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Tech Stocks are Becoming the Worst Stocks in the Market

Worst Stocks
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EDITOR NOTE: Here’s what the article you’re about to read isn’t getting quite right. The big mega cap tech stocks like Apple, Alphabet, Amazon, and Microsoft are so diversified in terms of multi-industry business segments (some flush with cash), that they’re likely to hold up better than most other tech stocks. They may be a bit overvalued, but it’s doubtful they have much to worry about in terms of a major crash. The smaller or less-diversified ones, however, have a lot to worry about, especially if they rely on low interest rates to continue borrowing for investment and infrastructure build-out. Knowing the difference between the best or worst stocks is critical. Tech has outperformed every sector for the most part of two decades. Its dominance is likely to continue. After all, tech, for better or worse, is the future. But you might not want to jump in just now. How can you multiply the value of your cash while you wait for tech to reach discount levels? Same principle that applies to tech--invest in discount-level assets in the form of physical gold and silver. Why let your dollars sink in value while waiting for an opportune time to jump into tech?

Heightened inflation fears are threatening to do something to computer and software makers that hasn’t happened in two decades: make them the worst stocks in the market.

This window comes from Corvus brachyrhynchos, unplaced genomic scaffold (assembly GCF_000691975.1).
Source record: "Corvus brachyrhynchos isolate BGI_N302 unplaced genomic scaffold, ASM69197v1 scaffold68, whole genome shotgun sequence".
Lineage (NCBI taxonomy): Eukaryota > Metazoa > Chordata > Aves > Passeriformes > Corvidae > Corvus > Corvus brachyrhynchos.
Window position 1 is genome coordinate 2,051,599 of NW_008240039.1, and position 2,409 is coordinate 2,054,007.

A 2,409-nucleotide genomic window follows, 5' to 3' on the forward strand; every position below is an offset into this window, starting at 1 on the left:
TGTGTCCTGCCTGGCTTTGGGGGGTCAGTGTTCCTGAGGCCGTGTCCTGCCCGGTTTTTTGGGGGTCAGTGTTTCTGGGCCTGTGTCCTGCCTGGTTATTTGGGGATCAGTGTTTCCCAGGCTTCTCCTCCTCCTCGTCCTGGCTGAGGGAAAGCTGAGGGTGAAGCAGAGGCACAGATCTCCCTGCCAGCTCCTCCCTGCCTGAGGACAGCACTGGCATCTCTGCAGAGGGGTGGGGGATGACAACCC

They haven’t, however, made them anything close to cheap. With a three-week drubbing of the Nasdaq 100 Index showing no signs of easing up, a few analysts are asking what happens if super-high valuations in companies like Alphabet Inc. and Facebook Inc. revert and drag everything back to average levels?

According to Leuthold Group, the S&P 500 Index is at risk of falling 37% should its multiples to sales and earnings return to their mean levels since 1995, a starting point picked to capture a broad upward shift in valuations.

The tech giants known as the Faamgs could face a similar fate, according to Bloomberg Intelligence’s Gina Martin Adams and Michael Casper. In their model, the group’s premium over the market could shrink by another 24% if it goes back to the mean over the seven years before the 2020 pandemic.

To be sure, these calculations are more exercises than predictions, intended to show how stretched prices have become after years of relentless tech gains. Valuations like those explain the market’s hair-trigger volatility lately, as every economic report is combed for its implications on Federal Reserve policy.

It’s a reason Leuthold’s core portfolio this week trimmed its equity holdings by 3 percentage points to 55%.

“With our cap-weighted S&P 500 valuation work looking nearly as extreme as it did at the tech bubble peak, we certainly could have elected to take even more chips off the table,” said Doug Ramsey, Leuthold’s chief investment officer, adding that the firm refrained from turning more bearish because more stocks were participating in the latest advance.

The anxiety created by stretched valuations is on display all over. As surging commodity prices and a tightening labor market sparked concern inflation could persist and force the Federal Reserve to roll back its stimulus sooner than expected, richly-valued technology stocks sold off, driving the Nasdaq 100 toward its worst month since the start of the pandemic in March 2020.

At the same time, the specter of rising interest rates makes elevated multiples harder to justify. A basket of unprofitable tech firms has plunged 37% from its February peak.

Originally posted on FA-Mag

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